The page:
While in Massachusetts for a Christmas vacation, I spent a lot of time visiting with family and friends. One friend with whom I hadn’t spoken to in person in over twenty years asked me about being a minister. It was a question that wanted to understand how I did this and why. It was a question that sought to understand what it meant to not only have a job, but a role, a place in people’s perceptions of the world. It was an earnest and honest question, the type that can only come from a person who not only knows where you are now, but who knew you before the years of living separating the present conversation and “remember when” more fully formed you into the person you are.
I talked about calling and how it’s a word we throw around, especially us ministers, but it’s also a concept that, if we’re honest, we don’t really understand until we have some years of living it under our belt. Yes, there is a sense of invitation, of awareness, and there is a sense of one’s gladness finding a place among the world’s deep needs. There’s no avoiding it really, calling is like Morpheus beckoning Neo to exit the Matrix and enter deeply into reality – you take the red pill and see how far the rabbit hole goes.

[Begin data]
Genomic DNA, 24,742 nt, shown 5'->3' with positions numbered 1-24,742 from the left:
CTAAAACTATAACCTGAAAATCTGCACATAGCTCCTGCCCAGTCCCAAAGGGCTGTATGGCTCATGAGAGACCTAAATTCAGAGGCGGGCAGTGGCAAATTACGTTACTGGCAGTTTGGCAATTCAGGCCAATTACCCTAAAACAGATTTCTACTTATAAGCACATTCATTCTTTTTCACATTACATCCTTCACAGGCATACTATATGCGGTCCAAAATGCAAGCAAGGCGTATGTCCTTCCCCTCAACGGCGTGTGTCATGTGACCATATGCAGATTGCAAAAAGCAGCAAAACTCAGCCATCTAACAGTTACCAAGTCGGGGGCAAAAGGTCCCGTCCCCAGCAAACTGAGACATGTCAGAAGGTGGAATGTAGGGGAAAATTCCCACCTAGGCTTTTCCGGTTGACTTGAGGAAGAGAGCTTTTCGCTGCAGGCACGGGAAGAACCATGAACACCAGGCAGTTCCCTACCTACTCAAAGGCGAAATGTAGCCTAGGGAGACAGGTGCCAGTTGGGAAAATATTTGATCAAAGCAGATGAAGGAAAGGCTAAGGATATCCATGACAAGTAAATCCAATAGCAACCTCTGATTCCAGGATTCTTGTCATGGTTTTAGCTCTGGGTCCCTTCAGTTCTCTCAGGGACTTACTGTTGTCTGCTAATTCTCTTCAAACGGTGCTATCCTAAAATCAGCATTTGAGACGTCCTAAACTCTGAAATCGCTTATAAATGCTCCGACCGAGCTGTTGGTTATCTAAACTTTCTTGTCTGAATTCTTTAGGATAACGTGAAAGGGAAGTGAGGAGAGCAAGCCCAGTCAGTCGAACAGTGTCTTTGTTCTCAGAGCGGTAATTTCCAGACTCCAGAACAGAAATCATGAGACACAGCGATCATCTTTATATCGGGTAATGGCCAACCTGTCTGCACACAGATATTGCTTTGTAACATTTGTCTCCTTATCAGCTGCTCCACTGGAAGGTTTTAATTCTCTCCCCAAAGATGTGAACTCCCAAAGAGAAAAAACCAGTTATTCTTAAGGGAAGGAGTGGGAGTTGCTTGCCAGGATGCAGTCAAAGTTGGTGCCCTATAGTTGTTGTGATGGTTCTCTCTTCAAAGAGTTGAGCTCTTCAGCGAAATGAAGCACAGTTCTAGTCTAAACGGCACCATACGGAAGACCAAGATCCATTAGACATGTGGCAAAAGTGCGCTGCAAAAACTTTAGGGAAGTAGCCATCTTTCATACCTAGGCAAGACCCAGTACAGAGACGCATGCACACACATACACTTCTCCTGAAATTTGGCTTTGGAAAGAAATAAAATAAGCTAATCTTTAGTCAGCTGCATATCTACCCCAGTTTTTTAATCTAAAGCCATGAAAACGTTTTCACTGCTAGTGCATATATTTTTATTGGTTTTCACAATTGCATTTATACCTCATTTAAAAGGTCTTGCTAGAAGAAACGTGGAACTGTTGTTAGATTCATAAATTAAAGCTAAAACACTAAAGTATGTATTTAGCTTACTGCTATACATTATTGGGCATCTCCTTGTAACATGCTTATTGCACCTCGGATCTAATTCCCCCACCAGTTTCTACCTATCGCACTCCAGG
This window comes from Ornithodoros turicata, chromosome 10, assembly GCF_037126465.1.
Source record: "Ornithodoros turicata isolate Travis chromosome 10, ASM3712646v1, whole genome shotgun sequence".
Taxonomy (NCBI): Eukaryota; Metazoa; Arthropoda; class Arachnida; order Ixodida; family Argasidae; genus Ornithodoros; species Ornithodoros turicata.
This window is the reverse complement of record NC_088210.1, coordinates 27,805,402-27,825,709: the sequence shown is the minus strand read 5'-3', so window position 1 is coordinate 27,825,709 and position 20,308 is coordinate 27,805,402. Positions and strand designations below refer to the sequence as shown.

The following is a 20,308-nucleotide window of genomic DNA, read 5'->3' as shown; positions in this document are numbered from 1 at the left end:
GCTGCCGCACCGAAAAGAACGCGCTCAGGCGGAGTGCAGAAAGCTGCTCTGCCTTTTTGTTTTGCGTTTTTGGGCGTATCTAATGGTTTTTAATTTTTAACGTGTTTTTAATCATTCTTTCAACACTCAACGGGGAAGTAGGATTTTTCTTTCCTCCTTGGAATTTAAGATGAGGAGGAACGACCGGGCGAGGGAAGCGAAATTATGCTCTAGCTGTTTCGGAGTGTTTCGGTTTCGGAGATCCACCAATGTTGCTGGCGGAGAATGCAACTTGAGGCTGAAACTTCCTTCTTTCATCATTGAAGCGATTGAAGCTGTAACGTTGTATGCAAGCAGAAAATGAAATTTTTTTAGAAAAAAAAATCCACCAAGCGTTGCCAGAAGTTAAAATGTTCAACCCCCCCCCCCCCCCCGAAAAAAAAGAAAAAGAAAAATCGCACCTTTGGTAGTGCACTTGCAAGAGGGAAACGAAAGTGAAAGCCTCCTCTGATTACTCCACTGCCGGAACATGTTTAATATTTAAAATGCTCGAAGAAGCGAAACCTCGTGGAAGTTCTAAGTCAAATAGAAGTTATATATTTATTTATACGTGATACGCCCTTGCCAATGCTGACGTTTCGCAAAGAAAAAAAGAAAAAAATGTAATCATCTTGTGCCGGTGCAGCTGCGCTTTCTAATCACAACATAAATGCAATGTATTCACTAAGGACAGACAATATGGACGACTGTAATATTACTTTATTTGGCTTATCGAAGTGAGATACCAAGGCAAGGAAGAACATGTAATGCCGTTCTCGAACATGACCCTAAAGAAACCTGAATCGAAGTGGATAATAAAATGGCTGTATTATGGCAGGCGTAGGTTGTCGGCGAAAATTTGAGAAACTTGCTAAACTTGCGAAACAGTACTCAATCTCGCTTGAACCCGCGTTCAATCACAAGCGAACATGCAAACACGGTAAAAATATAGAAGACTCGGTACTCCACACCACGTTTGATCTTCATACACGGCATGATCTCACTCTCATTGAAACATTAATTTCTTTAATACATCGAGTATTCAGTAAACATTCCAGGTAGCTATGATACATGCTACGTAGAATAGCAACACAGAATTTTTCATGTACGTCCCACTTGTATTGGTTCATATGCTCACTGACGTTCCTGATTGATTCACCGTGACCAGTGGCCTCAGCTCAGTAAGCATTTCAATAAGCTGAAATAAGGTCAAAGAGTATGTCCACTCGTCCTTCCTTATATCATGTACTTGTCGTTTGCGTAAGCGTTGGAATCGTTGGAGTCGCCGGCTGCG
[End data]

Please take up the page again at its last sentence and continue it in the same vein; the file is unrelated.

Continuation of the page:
The next day I was reading a book I received as a Christmas gift – an autographed copy from the author, my friend John Mabry. He’d sent me his new novel “What Child is This?” and since it arrived just in time for Christmas break I took it with me on vacation.
It’s the story of Katie, a Lutheran pastor, who arrives in a small town at the beginning of Advent. She encounters sexism, hostility for not being the beloved former pastor, an adversarial parish administrator, and at least at first, cold and distant parishioners. She warms to the town and parish and they to her, largely through dealing with the arrival of an abandoned baby the week before Christmas. A young stock boy at a local Christmas specialty store who is helping care for the child tells Katie he could never be a pastor because he’s “not good enough” and Pastor Katie tells him honestly:
“Well I can only speak for myself. But I can tell you I’m not particularly good, I’m not particularly smart, and a lot of the time I have no idea what I’m doing. In fact, I mess up all the time.”
He looked at her as if he were seeing her for the first time. “So why are you a pastor?”
“I think it’s because I love.”
That’s what I should have told my friend. It’s honestly how most of us ministers feel often enough. I hope that’s not a surprise to anyone, but I think those of us who work at being good at what we do are able to do it well because we’ve come to terms with the human reality Pastor Katie confesses to her young parishioner. We encounter the world and the beautiful and terrible things of the world grab us as Frederick Buechner said they would. They wrap their arms around us or shove us as if trying to dislodge us from this life, and we hold on and do our best to love. We spend our lives, as Bono said, “trying to throw our arms around the world.” After all, as is often the case when you love someone, you give them a hug.